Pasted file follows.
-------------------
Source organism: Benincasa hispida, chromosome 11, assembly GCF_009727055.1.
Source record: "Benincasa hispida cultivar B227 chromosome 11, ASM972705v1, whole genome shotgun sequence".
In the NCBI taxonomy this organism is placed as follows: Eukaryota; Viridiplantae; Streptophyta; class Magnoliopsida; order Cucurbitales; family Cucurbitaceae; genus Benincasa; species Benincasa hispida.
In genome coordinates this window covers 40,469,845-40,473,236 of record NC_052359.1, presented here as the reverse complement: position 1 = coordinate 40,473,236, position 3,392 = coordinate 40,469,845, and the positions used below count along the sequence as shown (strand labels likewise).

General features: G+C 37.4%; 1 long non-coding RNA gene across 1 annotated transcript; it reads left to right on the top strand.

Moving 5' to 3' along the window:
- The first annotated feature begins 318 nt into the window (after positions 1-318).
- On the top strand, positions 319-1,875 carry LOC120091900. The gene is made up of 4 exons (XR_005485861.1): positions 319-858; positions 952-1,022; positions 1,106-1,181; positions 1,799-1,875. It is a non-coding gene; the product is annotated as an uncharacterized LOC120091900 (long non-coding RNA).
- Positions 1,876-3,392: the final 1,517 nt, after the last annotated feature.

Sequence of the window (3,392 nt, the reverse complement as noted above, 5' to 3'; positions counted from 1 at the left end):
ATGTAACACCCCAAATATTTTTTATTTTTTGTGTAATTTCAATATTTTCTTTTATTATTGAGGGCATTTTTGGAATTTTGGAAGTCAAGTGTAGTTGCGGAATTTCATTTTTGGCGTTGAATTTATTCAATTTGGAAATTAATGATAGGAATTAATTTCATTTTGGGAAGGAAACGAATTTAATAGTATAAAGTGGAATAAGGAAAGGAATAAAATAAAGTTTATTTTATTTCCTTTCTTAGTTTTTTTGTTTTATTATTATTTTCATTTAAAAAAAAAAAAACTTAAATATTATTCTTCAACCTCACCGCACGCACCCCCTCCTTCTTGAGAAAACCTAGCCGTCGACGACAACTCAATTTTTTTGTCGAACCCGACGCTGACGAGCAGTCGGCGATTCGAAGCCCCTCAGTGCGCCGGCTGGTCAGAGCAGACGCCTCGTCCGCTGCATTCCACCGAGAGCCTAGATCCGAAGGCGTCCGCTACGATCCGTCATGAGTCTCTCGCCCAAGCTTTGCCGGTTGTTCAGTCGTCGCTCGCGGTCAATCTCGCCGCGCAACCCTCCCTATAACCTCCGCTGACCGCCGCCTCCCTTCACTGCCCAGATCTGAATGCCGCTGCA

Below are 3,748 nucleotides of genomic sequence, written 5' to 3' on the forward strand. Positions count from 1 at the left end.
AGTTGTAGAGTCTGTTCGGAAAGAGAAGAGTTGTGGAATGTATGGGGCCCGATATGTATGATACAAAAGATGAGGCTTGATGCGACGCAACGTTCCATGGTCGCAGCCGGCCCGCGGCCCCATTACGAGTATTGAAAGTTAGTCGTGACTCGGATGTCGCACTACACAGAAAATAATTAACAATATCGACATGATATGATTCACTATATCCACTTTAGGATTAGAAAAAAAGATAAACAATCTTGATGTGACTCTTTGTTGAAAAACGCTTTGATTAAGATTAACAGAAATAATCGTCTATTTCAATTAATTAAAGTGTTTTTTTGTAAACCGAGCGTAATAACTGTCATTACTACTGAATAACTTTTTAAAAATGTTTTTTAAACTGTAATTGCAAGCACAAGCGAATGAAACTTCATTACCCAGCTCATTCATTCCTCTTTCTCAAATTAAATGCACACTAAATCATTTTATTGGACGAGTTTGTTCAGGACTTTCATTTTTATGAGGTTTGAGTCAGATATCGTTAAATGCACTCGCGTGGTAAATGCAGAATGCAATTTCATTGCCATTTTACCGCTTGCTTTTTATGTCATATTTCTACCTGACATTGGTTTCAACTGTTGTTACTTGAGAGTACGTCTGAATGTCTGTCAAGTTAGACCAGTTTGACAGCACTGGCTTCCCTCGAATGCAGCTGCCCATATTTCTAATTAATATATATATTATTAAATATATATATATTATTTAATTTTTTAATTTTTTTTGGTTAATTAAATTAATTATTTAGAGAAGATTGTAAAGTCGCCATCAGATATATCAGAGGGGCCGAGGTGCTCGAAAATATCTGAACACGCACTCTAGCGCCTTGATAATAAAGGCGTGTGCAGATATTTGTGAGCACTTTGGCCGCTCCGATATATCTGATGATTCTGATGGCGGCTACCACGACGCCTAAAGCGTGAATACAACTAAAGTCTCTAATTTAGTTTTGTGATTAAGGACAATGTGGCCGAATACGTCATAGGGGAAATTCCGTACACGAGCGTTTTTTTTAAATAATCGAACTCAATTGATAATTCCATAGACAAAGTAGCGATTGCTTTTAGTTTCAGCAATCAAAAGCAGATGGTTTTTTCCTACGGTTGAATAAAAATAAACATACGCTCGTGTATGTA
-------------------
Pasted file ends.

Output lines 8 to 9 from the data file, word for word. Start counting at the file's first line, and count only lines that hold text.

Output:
- On the top strand, positions 319-1,875 carry LOC120091900. The gene is made up of 4 exons (XR_005485861.1): positions 319-858; positions 952-1,022; positions 1,106-1,181; positions 1,799-1,875. It is a non-coding gene; the product is annotated as an uncharacterized LOC120091900 (long non-coding RNA).
- Positions 1,876-3,392: the final 1,517 nt, after the last annotated feature.